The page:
Mark Melancon is joining a loaded Padres team, but why did he leave the Braves in the first place?
Melancon was the Braves closer for the past season and a half, notching 22 saves in Atlanta. He would’ve been favored for that role yet again in 2021 had he opted to return, but instead took his talents to the San Diego Padres bullpen, where he’ll have to compete for the closer role with the likes of Keone Kela, Emilio Pagan and even Drew Pomeranz.
Point being, the Padres ‘pen is really, really good. Melancon is favored to get the call in the ninth inning of games, but if his ego is at all a priority, then San Diego shouldn’t have been the best option.
What drew Mark Melancon to the Padres?
Melancon signed with the Padres on just a $2 million deal, which can increase to $3 million with incentives. The contract also includes an option for the 2022 season. In a robust relief market, it’s surprising Melancon wasn’t able to fetch more.
Yet, from the man himself, Melancon just wanted to play for a winner. What does that say about the Braves?
To explain the dollars on the Melancon deal, he prioritized winning and took the lowest offer but with the team with the best chance of winning (of the teams he had offers from). His mindset was to go to a winner, and not worry about $. Don’t forget, his previous deal was $62M.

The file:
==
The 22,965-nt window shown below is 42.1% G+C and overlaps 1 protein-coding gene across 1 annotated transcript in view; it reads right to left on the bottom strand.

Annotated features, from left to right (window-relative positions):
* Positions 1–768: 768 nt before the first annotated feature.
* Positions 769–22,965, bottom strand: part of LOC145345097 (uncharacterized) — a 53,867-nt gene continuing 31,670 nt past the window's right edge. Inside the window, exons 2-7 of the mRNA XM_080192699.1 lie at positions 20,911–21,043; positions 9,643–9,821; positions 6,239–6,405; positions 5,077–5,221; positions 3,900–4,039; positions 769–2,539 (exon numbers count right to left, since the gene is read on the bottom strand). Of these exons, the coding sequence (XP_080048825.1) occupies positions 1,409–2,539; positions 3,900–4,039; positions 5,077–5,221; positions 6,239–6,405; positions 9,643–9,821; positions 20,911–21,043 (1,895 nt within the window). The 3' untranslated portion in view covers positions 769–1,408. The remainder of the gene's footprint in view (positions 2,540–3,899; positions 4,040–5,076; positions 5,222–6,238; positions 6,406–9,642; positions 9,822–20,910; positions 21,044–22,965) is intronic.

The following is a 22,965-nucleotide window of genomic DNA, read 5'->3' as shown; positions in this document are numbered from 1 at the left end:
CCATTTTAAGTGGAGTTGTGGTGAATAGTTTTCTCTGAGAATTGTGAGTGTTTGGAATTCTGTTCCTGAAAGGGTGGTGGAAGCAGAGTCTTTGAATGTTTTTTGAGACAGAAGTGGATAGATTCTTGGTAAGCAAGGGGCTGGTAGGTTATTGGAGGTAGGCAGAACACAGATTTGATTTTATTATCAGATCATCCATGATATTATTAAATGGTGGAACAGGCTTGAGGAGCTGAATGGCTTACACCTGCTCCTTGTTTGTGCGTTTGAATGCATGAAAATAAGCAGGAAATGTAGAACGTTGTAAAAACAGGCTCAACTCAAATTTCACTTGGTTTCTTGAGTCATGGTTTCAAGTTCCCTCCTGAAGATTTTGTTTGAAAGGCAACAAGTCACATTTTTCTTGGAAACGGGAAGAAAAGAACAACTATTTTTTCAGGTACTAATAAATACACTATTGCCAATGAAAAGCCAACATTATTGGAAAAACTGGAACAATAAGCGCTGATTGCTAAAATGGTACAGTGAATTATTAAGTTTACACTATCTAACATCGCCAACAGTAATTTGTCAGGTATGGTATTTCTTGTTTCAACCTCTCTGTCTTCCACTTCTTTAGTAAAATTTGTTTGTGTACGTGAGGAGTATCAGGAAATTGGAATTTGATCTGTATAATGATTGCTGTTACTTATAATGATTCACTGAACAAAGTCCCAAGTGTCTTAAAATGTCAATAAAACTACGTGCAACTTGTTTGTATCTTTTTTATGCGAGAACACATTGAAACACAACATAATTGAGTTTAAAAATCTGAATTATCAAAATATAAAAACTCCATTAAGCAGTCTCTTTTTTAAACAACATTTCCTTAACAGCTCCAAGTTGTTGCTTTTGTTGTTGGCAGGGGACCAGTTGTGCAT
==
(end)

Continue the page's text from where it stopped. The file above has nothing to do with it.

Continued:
— Jon Heyman (@JonHeyman) February 17, 2021
As previously stated — these Padres are loaded. San Diego added to perhaps their greatest weakness in their pitching staff, not just in the form of Melancon but also former Tampa Bay Rays ace Blake Snell, and former Chicago Cubs ace Yu Darvish.
Still, Melancon’s comment insinuates that either the Braves aren’t in a position to win in 2021, or they didn’t make an offer for a top-end closer when they desperately need one. Alex Anthopoulos has some questions to answer.
The Braves were one win away from the NL Pennant last year. Despite the circus-level 60 game season, and the expanded playoffs that came with it, the Braves are positioned to content for years to come. They are young, and they are hungry. But if they’re unwilling to add at positions of need — such as their bullpen — then they’ll blow a golden opportunity.